He said he felt he belonged to something that transcended time and space, a larger spiritual initiative, where “we were all hearing the same great symphony.” Well, not all of us. Assistant Professor of History Damon Akins maintains that while Burns is a great filmmaker, students should be made aware that Burns is a storyteller and sometimes leaves out, whether intentionally or not, part of the bigger picture of historical accounts. “I wish that there had been more of a conversation at Guilford around Ken Burns and his work, so that we could help our students think more critically about media in order to be more critical consumers of media,” said Akins. “By positioning one specific story as the story of the nation, Burns’ films marginalize those who don’t quite ‘fit.’ “For example: almost every national park in the United States was carved out of land taken from Native Americans, much of it still contested. Native peoples have complicated relationships to the national parks, which is well-covered in the existing historical literature, but in (Burns’) film, “The National Parks: America’s Best Idea,” Native Americans really only appear in the first episode when it describes the Ahwahnechee’s early possession of the Yosemite valley. “By rendering native possession as only a
thing of the past, it naturalizes U.S. theft of native land and renders recent and ongoing disputes over indigenous land claims (trivial).” Nearing the end of his sweep through the National Parks, Burns revealed how a lost bittersweet memory of Shenandoah National Park cascaded back to him on his first trip to Yosemite. Burns then concluded: “But the narrative of the parks is not just their spectacular scenery, or even the sagas of the complicated charismatic individuals who save these spaces,” said Burns. “It is also about who you see these sacred places with, whose hand we are holding at the rim of the Grand Canyon or in Shenandoah National Park. “What are these ‘intimate transgressions’ (historian) William Cronon would say occur between generations as we distill the lives of the parks to our posterity? “We are beset with discontinuity. We do quarrel, get sick and die. Rarely does the momentum of things permit repairs, or reconciliation. “But I have found the places where the narratives of human lives and those of their brotherly rocks seem just as important as some inexpressible something. Something is retained. “Repairs are made and we are all of us as (author) John Muir fervently wished us to be, ‘kindred spirits.’”
Opponents say "I do not" to N.C. marriage amendment By Justyn Melrose Staff Writer Through one amendment to the North Carolina constitution, the ever-broadening spectrum of what can be considered a legal union could be shrunk down to one shape and one phrase: “marriage between one man and one woman is the only domestic legal union that shall be valid or recognized in this State." The May 8 ballot will include the North Carolina Same-Sex Marriage Amendment. As suggested by the wording of the amendment, samesex marriages would not be constitutionally recognized in North Carolina. All civil unions, domestic partnerships and other forms of legal relationships would not be recognized, as well. On March 28 Guilford College Women’s Gender and Sexuality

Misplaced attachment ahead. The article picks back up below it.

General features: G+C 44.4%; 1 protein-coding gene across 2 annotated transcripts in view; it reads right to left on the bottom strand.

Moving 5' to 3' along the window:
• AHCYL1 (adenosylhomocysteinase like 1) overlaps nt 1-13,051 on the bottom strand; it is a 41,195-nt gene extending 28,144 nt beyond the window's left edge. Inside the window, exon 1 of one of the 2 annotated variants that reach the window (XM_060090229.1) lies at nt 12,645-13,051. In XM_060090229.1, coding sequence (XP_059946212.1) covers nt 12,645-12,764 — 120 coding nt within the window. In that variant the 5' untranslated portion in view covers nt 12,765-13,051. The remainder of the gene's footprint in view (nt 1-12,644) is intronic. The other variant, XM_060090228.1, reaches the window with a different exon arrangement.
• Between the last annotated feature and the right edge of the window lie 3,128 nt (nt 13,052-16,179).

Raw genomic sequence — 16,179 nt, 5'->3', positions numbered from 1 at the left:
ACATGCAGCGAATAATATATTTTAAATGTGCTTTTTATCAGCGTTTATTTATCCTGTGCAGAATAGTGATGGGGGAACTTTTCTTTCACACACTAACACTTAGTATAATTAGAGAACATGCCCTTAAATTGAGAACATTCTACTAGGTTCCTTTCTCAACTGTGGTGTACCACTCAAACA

Studies Program held an event entitled “The Politics of SameSex Marriage: The Case of North Carolina” to inform the public of the implications of the implementation of Amendment One. “I am a resident of North Carolina,” said Justin Shreve ‘11, current Binford Hall director, advisor for Pride and selfidentified gay man. “I’ve lived here my whole life. … not only would (Amendment One) prevent me from having any kind of legal relationship status when I get older if I decide to live here … it’s going to affect so many other families that I know who are in common-law marriages or students who have been adopted who are my friends." According to the panel, the numbers suggest that it is a close battle over the passing or defeat of the amendment, with many against the amendment, but
nevertheless many still in support. “We must preserve marriage in our state constitution to protect marriage from radical activists who are willing to do everything in their power to change marriage and make it genderless,” said Tami Fitzgerald, chairwoman of Vote For Marriage NC, to The Christian Post. Some fear that a lack of an anti-gay marriage law would leave the law up to a judge’s opinion, so that judges in favor of gay marriage would allow these marriages to occur. This law is intended to formalize marriage as between a man and a woman. One important aspect of this amendment is that, though it is called the Same-Sex Marriage Amendment, it affects all couples who are not legally married, but rather in another form of legal union. For such individuals, this can complicate many aspects of life
from insurance to adoption to who are legally one’s parents. “I have two moms who are living currently in what I guess is a domestic partnership and are married in their own relationship, in their own way,” said Hannah Early, senior and event attendee, “(Their relationship is) not recognized by the state of North Carolina and I think that, not only is this going to harm lots and lots and lots of other people — not just same sex couples — but it is specifically very much going to harm my family.” Event panelist and Assistant Professor of Political Science Maria Rosales said, “Right now, my partner is actually — we’ve been together for 12 years — she’s actually a graduate student at Duke. So, she does not need my health insurance right now, but when she graduates, there’s a good chance she will. … that would not even be a possibility probably (if